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The states have been accepting federal Medicaid money with strings attached for years, Roberts said, so “they shouldn’t be surprised that the federal government has decided to pull them.”
But Roberts also sounded worried about the precedent the law might set, asking why the justices shouldn’t be concerned that HHS would use its power to force states to implement more Medicaid expansions.
“Why shouldn't we be concerned about the extent” that HHS would use its authority to strong-arm the states, Roberts asked Solicitor General Donald Verrilli...
Justice Elena Kagan pounded Paul Clement, the attorney for the states, with questions about whether the Medicaid expansion is really an unreasonable demand for the states — especially when the federal government will pick up all of the costs in the early years and most of the costs in the later years.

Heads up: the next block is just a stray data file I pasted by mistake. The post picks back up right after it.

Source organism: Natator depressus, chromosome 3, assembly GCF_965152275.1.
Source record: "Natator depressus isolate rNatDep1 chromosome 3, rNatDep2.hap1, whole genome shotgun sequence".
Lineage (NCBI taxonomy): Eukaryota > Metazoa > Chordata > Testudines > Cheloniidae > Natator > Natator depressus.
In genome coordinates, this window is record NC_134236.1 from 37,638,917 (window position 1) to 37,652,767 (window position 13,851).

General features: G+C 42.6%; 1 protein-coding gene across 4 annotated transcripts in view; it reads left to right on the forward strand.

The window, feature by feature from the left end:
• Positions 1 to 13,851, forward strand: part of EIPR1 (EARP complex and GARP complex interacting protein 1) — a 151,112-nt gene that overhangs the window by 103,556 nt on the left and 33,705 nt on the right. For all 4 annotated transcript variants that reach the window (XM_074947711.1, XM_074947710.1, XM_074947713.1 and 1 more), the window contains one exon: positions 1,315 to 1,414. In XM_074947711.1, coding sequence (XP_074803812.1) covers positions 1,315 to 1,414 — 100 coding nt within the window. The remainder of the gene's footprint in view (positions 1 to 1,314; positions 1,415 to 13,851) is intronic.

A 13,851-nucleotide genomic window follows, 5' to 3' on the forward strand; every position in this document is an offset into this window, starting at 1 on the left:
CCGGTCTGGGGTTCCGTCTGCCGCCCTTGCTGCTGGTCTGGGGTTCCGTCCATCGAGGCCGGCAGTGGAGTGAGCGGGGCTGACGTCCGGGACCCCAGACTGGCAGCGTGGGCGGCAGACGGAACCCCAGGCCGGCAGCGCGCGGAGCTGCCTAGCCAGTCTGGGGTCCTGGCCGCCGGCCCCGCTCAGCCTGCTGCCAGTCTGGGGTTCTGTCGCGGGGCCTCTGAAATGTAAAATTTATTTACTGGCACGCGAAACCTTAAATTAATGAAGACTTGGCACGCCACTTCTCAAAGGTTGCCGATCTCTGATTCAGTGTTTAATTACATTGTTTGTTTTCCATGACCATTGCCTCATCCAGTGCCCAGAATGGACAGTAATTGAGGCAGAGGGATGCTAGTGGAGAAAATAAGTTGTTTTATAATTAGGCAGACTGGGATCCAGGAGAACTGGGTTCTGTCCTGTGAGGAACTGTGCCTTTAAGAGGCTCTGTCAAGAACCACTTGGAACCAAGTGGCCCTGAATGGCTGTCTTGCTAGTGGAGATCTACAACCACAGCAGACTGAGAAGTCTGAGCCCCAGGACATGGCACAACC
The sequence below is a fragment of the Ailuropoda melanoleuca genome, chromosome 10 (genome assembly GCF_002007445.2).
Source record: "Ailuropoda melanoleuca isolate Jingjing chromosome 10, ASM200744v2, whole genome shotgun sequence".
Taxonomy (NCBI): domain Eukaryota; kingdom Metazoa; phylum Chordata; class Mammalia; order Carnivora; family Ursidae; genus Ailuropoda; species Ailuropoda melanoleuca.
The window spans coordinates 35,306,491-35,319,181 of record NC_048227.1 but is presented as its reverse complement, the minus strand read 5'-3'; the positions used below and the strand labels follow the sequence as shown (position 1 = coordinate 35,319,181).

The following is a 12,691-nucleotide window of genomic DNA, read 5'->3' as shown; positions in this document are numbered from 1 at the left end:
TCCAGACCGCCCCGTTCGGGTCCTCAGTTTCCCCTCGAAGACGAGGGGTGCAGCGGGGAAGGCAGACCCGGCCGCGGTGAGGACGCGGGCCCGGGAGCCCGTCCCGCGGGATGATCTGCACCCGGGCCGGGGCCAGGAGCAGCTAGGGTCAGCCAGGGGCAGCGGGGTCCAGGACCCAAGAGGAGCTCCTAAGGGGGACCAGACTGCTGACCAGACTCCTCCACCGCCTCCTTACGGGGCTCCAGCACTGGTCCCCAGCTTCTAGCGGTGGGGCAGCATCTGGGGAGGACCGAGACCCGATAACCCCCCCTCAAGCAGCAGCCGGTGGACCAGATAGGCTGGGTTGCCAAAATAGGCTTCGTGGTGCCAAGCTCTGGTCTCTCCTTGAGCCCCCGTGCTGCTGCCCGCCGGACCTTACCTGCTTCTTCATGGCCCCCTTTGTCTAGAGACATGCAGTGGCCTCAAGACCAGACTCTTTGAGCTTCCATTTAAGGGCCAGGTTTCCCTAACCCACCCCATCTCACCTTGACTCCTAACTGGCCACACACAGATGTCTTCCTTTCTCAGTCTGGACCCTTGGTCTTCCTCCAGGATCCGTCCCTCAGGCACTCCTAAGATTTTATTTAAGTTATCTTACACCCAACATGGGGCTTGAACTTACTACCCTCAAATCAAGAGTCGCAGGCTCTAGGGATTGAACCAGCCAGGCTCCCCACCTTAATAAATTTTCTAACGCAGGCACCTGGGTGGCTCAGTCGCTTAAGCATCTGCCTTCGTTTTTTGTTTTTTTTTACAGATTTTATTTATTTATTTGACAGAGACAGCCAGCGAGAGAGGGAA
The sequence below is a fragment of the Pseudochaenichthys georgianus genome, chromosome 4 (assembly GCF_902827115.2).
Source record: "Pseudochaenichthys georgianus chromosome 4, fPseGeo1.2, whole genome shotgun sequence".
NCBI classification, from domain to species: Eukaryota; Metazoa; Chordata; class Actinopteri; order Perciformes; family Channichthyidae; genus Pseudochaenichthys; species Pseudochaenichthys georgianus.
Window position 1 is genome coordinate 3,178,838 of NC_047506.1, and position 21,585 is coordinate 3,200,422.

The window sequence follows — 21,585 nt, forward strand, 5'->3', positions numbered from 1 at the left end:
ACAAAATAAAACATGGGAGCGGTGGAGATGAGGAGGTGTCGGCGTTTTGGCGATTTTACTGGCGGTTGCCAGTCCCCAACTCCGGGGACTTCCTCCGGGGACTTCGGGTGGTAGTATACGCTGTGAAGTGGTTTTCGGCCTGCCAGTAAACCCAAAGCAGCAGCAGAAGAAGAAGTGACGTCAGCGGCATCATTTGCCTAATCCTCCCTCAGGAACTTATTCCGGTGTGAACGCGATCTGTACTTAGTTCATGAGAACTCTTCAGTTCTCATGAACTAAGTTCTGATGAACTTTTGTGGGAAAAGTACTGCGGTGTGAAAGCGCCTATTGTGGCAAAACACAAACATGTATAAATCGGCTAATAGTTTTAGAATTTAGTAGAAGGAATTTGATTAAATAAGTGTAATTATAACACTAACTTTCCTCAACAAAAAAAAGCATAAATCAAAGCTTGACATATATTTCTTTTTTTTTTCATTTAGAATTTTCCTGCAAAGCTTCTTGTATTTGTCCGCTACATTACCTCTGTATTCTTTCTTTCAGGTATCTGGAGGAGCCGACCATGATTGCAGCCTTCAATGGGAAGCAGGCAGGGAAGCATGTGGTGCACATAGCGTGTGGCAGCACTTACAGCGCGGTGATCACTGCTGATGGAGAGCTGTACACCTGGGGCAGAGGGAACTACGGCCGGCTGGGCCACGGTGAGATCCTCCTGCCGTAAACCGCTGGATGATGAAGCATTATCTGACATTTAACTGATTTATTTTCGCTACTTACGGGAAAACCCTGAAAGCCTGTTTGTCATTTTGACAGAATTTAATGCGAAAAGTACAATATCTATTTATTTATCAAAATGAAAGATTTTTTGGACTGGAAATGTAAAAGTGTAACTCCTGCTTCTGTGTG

“Why is a big gift from the federal government a matter of coercion?” Kagan asked. “It’s just a boatload of federal money [to help] poor people.”
Justice Antonin Scalia, however, signaled doubts when he asked Verrilli what would prevent the federal government from making similar demands to expand states’ education programs.
When Verrilli responded that political constraints would prevent that from happening, Scalia responded: “I would have thought there was a serious political constraint on the individual mandate, too.”